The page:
In January 2016, the U.S. Department of Energy’s National Nuclear Security Administration (DOE/NNSA) successfully established the Uranium Lease and Take-Back (ULTB) program, as directed in the American Medical Isotopes Production Act of 2012, to support the commercial production of the medical isotope molybdenum-99 (Mo-99) in the United States using low enriched uranium (LEU).  With the establishment of the ULTB program, DOE ensures that commercial producers of LEU-based Mo-99 will have access to material and services needed from DOE to produce this important medical isotope in the United States.

Through the ULTB Program, DOE will make LEU available, through lease contracts, from the Department’s excess uranium inventory for irradiation for the domestic production of Mo-99 for medical uses. In addition, through take-back contracts, DOE/NNSA will retain responsibility for the final disposition of spent nuclear fuel created by the irradiation, processing, or purification of leased LEU and take title to and be responsible for the radioactive waste created by the irradiation, processing, or purification of leased LEU, for which the Secretary of Energy determines the producer does not have access to a disposal path.

Managed by the Office of Defense Nuclear Nonproliferation’s Material Management and Minimization Program, with support from the DOE Environmental Management Program, the ULTB Program is a critical element of the DOE/NNSA’s ongoing support for the establishment of a domestic, commercial Mo-99 production capability that does not use proliferation-sensitive highly enriched uranium (HEU).  To support this goal, DOE/NNSA is currently supporting four commercial projects for Mo-99 production in the United States by providing up to $25 million for each project on a 50-percent/50-percent cost-share basis.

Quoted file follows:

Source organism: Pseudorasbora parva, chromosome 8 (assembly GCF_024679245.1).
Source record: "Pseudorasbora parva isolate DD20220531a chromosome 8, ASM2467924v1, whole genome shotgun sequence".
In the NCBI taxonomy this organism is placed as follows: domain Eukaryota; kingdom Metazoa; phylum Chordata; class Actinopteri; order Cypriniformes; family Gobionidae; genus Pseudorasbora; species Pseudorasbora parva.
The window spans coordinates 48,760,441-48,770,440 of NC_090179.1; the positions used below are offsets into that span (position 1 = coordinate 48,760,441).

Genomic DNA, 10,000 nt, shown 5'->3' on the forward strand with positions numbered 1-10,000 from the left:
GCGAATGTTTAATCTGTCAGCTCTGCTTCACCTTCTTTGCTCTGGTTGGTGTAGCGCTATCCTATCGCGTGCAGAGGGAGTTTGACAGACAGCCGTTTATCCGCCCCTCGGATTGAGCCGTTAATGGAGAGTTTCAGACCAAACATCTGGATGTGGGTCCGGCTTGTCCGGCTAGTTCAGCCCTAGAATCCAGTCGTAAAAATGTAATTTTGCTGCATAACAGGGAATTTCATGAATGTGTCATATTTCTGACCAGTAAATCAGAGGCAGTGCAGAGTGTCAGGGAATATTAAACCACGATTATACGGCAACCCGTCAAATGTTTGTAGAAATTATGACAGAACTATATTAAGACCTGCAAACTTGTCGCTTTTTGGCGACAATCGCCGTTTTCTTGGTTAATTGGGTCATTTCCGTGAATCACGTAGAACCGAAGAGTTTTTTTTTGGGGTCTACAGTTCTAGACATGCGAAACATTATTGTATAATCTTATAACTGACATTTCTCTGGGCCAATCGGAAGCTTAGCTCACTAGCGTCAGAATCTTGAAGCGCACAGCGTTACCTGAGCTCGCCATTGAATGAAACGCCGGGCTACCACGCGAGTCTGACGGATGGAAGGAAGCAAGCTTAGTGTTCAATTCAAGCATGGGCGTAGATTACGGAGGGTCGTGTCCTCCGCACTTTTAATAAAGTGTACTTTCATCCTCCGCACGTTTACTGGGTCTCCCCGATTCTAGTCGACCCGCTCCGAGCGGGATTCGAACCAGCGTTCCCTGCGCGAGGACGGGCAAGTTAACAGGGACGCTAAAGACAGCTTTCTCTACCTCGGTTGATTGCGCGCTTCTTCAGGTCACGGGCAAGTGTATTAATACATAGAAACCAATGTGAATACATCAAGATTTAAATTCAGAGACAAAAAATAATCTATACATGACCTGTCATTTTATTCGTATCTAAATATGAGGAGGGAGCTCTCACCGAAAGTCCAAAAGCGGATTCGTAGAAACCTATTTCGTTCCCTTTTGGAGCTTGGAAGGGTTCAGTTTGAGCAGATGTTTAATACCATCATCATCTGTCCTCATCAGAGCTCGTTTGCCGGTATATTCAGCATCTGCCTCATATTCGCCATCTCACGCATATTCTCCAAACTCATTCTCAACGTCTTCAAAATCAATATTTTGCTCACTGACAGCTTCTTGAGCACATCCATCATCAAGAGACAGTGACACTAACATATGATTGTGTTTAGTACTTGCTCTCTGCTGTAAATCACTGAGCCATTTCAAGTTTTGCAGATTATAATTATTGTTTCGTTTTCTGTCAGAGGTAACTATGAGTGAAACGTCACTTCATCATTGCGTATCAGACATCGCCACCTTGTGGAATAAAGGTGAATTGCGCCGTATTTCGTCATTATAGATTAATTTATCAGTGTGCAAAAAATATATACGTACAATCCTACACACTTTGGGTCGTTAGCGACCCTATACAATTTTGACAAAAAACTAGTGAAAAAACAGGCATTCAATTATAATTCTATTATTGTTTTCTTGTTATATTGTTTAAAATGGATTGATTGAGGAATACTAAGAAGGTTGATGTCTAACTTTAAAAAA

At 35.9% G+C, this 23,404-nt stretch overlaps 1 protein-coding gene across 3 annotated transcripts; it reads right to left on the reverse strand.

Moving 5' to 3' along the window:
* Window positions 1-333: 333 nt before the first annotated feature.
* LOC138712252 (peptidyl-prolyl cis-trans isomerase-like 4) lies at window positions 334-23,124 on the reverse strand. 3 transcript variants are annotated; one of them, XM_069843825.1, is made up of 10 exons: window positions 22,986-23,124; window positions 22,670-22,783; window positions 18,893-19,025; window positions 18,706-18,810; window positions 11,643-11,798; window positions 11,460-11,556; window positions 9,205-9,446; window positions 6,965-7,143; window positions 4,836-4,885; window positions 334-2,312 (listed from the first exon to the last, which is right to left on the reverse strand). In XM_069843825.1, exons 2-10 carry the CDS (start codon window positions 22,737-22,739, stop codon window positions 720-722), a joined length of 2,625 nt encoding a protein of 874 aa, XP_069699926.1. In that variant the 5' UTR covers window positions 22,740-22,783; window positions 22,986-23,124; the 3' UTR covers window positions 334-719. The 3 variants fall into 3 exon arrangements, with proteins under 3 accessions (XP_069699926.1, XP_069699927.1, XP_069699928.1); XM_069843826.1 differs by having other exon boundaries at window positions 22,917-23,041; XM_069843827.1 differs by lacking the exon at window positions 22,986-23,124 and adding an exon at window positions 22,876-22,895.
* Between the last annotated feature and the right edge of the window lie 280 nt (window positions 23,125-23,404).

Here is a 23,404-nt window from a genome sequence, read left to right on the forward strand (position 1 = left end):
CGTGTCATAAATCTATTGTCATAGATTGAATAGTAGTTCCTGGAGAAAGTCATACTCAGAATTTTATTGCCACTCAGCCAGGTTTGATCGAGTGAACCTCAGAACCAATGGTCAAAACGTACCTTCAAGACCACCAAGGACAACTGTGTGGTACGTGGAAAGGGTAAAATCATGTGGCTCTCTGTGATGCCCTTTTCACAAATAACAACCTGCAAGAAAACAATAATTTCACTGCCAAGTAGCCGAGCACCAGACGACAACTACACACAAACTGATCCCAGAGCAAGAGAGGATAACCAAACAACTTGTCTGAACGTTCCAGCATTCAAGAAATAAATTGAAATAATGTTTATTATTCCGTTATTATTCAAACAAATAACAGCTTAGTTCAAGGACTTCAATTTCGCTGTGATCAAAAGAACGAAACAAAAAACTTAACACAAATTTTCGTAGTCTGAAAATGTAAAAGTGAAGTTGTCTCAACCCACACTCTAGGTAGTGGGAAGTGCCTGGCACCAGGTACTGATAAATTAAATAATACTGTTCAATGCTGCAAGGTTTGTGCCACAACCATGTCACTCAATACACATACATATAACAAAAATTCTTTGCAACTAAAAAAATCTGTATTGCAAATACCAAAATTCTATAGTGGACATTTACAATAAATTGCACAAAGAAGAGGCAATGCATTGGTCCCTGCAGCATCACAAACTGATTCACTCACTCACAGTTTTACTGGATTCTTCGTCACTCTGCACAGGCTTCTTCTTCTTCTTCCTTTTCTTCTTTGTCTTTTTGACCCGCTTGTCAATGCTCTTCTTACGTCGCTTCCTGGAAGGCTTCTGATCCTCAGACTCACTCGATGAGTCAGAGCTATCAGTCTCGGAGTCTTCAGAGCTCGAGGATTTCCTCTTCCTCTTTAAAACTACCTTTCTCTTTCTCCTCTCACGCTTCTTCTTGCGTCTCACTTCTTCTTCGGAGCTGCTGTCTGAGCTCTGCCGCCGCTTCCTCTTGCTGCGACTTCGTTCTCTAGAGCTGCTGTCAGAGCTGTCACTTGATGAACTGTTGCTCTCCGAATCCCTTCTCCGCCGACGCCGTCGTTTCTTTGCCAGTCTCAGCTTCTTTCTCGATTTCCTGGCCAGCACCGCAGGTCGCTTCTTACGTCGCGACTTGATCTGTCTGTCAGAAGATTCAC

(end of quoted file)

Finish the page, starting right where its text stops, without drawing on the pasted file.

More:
“The establishment of the Uranium Lease and Take-Back Program is an important milestone that demonstrates DOE/NNSA’s ongoing commitment to facilitating the production of Mo-99 in the United States without the use of HEU,” said Anne Harrington, NNSA Deputy Administrator for Defense Nuclear Nonproliferation. “The ULTB Program will provide services needed to make new, commercial sources of Mo-99 in the United States available for patients in a way that is consistent with the goals outlined through the Nuclear Security Summit process and strengthens the global nuclear nonproliferation regime.”

The ULTB program is part of the DOE/NNSA’s strategy to ensure reliable, commercial supplies of Mo-99 are produced in the United States without the use of HEU. Mo-99 is an important material, because it’s radioactive decay product is technetium-99m (Tc-99m), the most widely used radioisotope in medical diagnostic imaging. Tc-99m is used in approximately 80 percent of nuclear diagnostic imaging procedures, equating to about 50,000 medical procedures in the United States every day.  


Established by Congress in 2000, NNSA is a semi-autonomous agency within the U.S. Department of Energy responsible for enhancing national security through the military application of nuclear science. NNSA maintains and enhancesthe safety, security, and effectiveness of the U.S. nuclear weapons stockpile without nuclear explosive testing; works to reduce the global danger from weapons of mass destruction; provides the U.S. Navy with safe and effective nuclear propulsion; and responds to nuclear and radiological emergencies in the U.S. and abroad. Visit for more information.